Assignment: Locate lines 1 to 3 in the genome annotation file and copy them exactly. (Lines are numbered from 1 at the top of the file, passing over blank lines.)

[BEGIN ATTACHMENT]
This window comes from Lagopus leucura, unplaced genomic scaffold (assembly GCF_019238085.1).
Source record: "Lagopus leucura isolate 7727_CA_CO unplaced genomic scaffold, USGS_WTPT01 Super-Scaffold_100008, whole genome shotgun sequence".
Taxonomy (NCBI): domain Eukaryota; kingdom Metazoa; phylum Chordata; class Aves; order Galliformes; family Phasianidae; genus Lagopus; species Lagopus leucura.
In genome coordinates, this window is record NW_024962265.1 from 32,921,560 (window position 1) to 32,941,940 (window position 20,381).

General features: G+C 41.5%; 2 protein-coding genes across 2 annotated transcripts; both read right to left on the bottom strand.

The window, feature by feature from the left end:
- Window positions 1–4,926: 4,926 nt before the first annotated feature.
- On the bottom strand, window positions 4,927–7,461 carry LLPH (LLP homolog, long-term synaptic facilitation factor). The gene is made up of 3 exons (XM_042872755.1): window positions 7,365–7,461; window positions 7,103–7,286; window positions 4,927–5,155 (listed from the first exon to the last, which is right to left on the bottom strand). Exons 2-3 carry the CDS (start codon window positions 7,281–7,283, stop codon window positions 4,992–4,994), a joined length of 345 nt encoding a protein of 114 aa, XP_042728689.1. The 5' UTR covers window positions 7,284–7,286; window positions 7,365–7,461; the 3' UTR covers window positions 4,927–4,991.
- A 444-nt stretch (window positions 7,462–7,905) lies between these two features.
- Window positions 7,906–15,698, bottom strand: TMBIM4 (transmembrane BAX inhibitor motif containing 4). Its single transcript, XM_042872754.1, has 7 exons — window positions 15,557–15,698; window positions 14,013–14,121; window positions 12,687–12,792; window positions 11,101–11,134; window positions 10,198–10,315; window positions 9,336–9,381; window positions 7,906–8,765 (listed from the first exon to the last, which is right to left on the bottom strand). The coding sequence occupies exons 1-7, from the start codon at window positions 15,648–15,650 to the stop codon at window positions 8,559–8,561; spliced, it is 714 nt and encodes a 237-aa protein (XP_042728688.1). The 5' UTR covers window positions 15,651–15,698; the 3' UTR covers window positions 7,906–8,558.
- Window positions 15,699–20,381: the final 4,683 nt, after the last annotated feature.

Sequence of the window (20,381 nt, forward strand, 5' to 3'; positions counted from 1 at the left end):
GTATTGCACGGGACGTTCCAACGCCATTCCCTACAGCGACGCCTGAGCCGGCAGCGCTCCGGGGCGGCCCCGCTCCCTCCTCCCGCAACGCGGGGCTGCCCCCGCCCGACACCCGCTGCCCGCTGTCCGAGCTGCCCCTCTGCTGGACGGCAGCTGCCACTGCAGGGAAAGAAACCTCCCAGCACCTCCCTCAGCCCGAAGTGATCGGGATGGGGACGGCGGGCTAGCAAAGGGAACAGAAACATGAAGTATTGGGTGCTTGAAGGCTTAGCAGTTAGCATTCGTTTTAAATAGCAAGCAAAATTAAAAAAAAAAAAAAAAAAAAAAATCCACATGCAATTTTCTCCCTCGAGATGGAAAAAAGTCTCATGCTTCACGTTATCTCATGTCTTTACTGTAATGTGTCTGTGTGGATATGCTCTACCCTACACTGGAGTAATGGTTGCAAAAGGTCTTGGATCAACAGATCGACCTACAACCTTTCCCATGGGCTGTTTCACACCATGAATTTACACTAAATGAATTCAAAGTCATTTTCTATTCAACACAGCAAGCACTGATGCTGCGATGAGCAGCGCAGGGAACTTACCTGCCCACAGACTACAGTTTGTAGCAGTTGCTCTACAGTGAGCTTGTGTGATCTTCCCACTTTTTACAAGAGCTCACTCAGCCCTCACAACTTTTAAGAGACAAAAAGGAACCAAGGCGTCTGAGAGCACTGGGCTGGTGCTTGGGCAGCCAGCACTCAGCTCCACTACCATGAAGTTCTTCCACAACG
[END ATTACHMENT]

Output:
This window comes from Lagopus leucura, unplaced genomic scaffold (assembly GCF_019238085.1).
Source record: "Lagopus leucura isolate 7727_CA_CO unplaced genomic scaffold, USGS_WTPT01 Super-Scaffold_100008, whole genome shotgun sequence".
Taxonomy (NCBI): domain Eukaryota; kingdom Metazoa; phylum Chordata; class Aves; order Galliformes; family Phasianidae; genus Lagopus; species Lagopus leucura.